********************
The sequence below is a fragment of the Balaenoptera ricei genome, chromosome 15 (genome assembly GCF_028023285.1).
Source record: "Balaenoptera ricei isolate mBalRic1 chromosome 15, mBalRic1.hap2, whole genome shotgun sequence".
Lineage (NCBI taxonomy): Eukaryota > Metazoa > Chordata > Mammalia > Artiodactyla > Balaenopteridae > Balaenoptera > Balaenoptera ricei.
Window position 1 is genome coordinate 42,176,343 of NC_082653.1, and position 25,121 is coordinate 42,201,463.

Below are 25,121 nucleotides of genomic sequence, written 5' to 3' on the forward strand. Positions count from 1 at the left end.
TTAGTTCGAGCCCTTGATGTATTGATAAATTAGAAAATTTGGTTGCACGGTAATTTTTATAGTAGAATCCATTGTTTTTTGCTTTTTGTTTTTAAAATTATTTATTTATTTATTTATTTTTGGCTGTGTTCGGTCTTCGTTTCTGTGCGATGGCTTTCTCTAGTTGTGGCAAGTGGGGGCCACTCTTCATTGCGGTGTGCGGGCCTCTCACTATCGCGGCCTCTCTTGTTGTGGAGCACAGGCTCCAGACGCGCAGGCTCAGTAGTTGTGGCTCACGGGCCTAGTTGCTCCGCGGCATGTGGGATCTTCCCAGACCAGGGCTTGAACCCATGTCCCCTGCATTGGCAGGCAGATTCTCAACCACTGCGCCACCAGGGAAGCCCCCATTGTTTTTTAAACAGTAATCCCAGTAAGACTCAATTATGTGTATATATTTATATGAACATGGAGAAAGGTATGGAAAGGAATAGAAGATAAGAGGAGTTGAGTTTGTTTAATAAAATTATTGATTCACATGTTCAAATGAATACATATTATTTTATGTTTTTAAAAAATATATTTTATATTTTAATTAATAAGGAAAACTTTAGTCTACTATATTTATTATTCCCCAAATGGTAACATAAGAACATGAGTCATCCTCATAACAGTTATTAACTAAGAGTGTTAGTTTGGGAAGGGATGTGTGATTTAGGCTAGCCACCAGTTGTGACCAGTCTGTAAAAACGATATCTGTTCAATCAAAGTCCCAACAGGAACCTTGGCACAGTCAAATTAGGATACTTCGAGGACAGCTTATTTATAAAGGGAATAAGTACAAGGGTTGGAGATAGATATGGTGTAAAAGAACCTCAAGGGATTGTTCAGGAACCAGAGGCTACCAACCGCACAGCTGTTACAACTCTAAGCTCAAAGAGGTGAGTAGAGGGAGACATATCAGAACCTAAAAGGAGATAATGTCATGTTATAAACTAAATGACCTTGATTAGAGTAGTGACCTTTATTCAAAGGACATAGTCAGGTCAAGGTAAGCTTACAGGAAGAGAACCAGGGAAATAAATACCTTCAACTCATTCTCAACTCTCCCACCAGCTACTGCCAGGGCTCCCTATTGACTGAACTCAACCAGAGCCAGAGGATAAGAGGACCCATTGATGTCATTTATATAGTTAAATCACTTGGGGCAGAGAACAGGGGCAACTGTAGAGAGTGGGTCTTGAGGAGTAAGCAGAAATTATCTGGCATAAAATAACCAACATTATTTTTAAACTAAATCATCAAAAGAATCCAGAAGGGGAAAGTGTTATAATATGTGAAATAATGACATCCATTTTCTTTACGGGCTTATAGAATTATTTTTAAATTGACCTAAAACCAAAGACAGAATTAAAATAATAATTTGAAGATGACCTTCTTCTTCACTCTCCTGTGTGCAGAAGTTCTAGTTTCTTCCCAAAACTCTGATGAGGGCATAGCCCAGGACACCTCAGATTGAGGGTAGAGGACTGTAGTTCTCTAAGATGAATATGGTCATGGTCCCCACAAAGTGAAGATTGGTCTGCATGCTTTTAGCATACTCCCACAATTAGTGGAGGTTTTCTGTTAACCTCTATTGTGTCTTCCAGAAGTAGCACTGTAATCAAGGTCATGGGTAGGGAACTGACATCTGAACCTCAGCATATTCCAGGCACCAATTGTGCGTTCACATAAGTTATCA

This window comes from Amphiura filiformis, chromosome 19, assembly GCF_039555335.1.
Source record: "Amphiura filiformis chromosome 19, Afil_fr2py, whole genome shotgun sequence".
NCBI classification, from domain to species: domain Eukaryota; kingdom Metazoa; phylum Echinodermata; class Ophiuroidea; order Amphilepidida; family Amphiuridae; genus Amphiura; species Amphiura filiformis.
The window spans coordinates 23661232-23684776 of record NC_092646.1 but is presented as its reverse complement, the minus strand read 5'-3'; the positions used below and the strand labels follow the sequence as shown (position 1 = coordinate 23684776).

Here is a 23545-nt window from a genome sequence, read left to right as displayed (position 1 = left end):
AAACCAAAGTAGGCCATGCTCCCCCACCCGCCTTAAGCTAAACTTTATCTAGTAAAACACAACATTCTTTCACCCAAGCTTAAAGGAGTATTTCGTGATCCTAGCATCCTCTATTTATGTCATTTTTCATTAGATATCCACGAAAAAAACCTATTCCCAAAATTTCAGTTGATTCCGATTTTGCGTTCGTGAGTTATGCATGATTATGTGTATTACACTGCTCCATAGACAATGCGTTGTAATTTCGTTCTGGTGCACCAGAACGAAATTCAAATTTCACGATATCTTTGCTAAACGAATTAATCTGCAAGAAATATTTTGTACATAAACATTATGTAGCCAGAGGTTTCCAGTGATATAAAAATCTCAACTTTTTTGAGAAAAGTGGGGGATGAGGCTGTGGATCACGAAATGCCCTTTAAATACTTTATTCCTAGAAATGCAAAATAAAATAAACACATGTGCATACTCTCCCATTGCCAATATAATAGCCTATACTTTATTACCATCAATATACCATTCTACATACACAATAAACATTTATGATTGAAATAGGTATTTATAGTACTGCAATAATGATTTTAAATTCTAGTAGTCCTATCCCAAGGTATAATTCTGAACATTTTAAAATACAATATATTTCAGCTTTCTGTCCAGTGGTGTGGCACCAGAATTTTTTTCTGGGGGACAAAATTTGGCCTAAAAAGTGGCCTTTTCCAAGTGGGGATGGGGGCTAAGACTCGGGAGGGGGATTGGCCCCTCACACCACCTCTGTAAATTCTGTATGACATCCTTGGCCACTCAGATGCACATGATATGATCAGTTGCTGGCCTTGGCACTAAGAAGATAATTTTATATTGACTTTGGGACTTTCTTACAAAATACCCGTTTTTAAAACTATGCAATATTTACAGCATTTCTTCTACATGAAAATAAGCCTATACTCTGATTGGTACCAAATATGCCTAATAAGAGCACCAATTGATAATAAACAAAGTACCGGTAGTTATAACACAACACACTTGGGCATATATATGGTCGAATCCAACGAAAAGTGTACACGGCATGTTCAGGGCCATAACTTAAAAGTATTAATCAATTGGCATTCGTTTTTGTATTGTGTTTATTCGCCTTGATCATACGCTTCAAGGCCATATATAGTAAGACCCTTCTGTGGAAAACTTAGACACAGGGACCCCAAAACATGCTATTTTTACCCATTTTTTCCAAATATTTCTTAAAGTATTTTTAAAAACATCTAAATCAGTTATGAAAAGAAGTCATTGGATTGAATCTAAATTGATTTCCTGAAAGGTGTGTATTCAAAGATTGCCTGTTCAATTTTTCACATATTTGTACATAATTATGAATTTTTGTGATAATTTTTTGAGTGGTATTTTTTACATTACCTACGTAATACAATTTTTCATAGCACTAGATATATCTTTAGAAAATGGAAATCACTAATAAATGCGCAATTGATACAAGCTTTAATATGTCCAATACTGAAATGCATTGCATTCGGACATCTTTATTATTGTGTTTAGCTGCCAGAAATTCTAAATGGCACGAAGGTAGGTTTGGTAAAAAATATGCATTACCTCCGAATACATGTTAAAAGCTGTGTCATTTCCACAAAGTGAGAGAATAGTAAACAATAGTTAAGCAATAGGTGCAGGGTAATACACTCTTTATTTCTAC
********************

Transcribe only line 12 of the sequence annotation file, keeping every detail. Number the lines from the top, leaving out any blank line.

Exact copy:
AAACCAAAGTAGGCCATGCTCCCCCACCCGCCTTAAGCTAAACTTTATCTAGTAAAACACAACATTCTTTCACCCAAGCTTAAAGGAGTATTTCGTGATCCTAGCATCCTCTATTTATGTCATTTTTCATTAGATATCCACGAAAAAAACCTATTCCCAAAATTTCAGTTGATTCCGATTTTGCGTTCGTGAGTTATGCATGATTATGTGTATTACACTGCTCCATAGACAATGCGTTGTAATTTCGTTCTGGTGCACCAGAACGAAATTCAAATTTCACGATATCTTTGCTAAACGAATTAATCTGCAAGAAATATTTTGTACATAAACATTATGTAGCCAGAGGTTTCCAGTGATATAAAAATCTCAACTTTTTTGAGAAAAGTGGGGGATGAGGCTGTGGATCACGAAATGCCCTTTAAATACTTTATTCCTAGAAATGCAAAATAAAATAAACACATGTGCATACTCTCCCATTGCCAATATAATAGCCTATACTTTATTACCATCAATATACCATTCTACATACACAATAAACATTTATGATTGAAATAGGTATTTATAGTACTGCAATAATGATTTTAAATTCTAGTAGTCCTATCCCAAGGTATAATTCTGAACATTTTAAAATACAATATATTTCAGCTTTCTGTCCAGTGGTGTGGCACCAGAATTTTTTTCTGGGGGACAAAATTTGGCCTAAAAAGTGGCCTTTTCCAAGTGGGGATGGGGGCTAAGACTCGGGAGGGGGATTGGCCCCTCACACCACCTCTGTAAATTCTGTATGACATCCTTGGCCACTCAGATGCACATGATATGATCAGTTGCTGGCCTTGGCACTAAGAAGATAATTTTATATTGACTTTGGGACTTTCTTACAAAATACCCGTTTTTAAAACTATGCAATATTTACAGCATTTCTTCTACATGAAAATAAGCCTATACTCTGATTGGTACCAAATATGCCTAATAAGAGCACCAATTGATAATAAACAAAGTACCGGTAGTTATAACACAACACACTTGGGCATATATATGGTCGAATCCAACGAAAAGTGTACACGGCATGTTCAGGGCCATAACTTAAAAGTATTAATCAATTGGCATTCGTTTTTGTATTGTGTTTATTCGCCTTGATCATACGCTTCAAGGCCATATATAGTAAGACCCTTCTGTGGAAAACTTAGACACAGGGACCCCAAAACATGCTATTTTTACCCATTTTTTCCAAATATTTCTTAAAGTATTTTTAAAAACATCTAAATCAGTTATGAAAAGAAGTCATTGGATTGAATCTAAATTGATTTCCTGAAAGGTGTGTATTCAAAGATTGCCTGTTCAATTTTTCACATATTTGTACATAATTATGAATTTTTGTGATAATTTTTTGAGTGGTATTTTTTACATTACCTACGTAATACAATTTTTCATAGCACTAGATATATCTTTAGAAAATGGAAATCACTAATAAATGCGCAATTGATACAAGCTTTAATATGTCCAATACTGAAATGCATTGCATTCGGACATCTTTATTATTGTGTTTAGCTGCCAGAAATTCTAAATGGCACGAAGGTAGGTTTGGTAAAAAATATGCATTACCTCCGAATACATGTTAAAAGCTGTGTCATTTCCACAAAGTGAGAGAATAGTAAACAATAGTTAAGCAATAGGTGCAGGGTAATACACTCTTTATTTCTAC